In this program our intention has been to explore links that connect Finland to the common European musical heritage. Therefore, some compositions are taken from sources other than Piae Cantiones itself. A remarkable part of the Piae Cantiones songs are not found in other sources and their origins are subject to speculation. Many of them are likely to be Finnish, such as Ramus virens olivarum; a hymn devoted to St Henry, an English bishop who was axed to death by a non cooperative native on the ice of the lake Köyliö in 1155 (as a compensation he later became the patron saint of Finland). Another curious composition is Aetas carmen melodiae which is in the 1625 edition replaced by a song of Daniel Friderici himself. Despite its archaic beauty, the counterpoint of the original three-voice version is downright bizarre and it could well be a local product of a less than pedantic composer.

Of the compositions which have known Central European concordances, the main share is of German or Bohemian origin, or at least transmitted through that area. A good example of this is Dies est laetitiae which appears in 15th and 16th century sources in countless variations and later as a Lutheran choral with the text “Der tag der ist so freudenreich”. The melody of Parvulus nobis nascitur is of German popular origin and preserved for instance in the Glogauer Liederbuch with a vernacular text. The polyphonic version in this program is thought to be by the Flemish master Jacob Obrecht and is taken from the first printed polyphonic music book: Ottaviano Petrucci's Odhecaton (Venice 1501).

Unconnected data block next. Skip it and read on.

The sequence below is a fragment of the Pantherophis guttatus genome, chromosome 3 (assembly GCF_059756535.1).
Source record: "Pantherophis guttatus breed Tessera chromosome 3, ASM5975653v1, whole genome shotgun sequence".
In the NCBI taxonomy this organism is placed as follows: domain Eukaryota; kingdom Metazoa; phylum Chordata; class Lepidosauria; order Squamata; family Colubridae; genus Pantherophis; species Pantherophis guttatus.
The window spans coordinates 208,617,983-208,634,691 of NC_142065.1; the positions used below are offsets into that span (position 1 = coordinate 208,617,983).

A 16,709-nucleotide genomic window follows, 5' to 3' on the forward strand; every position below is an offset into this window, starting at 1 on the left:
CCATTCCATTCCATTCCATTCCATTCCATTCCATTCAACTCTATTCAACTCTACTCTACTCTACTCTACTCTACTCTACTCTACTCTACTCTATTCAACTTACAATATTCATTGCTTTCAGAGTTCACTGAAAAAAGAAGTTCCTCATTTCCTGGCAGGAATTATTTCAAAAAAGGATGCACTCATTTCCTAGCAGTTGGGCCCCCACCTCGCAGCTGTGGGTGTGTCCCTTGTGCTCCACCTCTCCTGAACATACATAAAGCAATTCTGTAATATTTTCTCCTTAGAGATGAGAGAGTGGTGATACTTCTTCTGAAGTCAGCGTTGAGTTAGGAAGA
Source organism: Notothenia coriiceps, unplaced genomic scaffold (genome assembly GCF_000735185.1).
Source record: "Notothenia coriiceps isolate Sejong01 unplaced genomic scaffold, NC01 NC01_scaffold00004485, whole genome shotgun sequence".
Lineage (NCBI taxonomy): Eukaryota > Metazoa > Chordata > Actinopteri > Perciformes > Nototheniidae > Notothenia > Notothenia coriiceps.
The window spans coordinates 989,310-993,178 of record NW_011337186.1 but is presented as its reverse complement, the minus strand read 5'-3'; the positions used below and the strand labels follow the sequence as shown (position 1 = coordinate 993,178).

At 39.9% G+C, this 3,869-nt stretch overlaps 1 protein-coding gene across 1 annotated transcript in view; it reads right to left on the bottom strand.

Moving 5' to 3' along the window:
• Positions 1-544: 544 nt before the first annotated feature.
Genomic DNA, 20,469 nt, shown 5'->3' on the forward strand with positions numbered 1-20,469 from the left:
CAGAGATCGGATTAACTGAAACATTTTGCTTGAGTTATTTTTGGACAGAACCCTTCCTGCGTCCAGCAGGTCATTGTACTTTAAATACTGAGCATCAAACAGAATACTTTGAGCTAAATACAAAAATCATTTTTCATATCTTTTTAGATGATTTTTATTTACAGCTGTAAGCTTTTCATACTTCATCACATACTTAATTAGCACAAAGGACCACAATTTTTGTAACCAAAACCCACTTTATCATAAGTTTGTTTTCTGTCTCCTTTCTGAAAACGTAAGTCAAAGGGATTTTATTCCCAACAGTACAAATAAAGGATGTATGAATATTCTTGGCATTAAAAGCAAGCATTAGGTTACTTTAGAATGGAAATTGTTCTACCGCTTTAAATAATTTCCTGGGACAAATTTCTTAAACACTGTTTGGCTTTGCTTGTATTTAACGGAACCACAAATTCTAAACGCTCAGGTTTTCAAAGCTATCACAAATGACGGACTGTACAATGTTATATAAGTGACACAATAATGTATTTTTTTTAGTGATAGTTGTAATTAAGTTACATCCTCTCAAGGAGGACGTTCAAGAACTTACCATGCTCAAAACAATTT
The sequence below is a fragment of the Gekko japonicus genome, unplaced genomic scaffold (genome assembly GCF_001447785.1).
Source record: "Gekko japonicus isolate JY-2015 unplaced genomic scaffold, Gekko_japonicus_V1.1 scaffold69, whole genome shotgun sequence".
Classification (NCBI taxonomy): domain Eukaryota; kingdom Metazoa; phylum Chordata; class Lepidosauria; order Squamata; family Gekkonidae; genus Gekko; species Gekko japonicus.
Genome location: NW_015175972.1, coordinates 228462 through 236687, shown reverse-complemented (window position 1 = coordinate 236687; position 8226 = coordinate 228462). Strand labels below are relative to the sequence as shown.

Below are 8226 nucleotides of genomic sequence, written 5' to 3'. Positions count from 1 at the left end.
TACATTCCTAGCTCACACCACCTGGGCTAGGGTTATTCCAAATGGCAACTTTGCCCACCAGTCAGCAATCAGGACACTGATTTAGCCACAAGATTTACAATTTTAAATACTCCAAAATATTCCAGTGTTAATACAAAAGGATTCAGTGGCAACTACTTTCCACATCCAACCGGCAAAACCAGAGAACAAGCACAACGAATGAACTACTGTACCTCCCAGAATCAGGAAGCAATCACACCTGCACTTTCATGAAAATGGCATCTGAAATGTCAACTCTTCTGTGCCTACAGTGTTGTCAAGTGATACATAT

Many of the older Piae Cantiones songs have their origins further south. For instance, the earliest known concordance for Verbum caro factum est is in a French manuscript dating before year 1100. This song which might have travelled to Finland with the Finnish students at the Paris University can also be found in some Italian and Spanish sources. In the same 12th century Spanish manuscript there is also a version of Omnis mundus jucundetur. In this recording this composition will appear twice, first as the monophonic Piae Cantiones version and then as a double texted motet from the Czech Speciálníc manuscript. Puer natus in Bethlehem, well known in the Germanic part of Europe, has its earliest known source from the monastery of Bobbio in Italy.

Our knowledge of musical performance practice in mediaeval Finland is virtually nonexistent. Since the main cultural exchange between Finland and other countries took place through active trade with other Baltic states and the Hanseatic League, we have looked at the German instrumental practice of the 15th century for inspiration. The use of Kantele in some compositions has allowed us to explore hypothetical links between the scholarly musical world and folk tradition.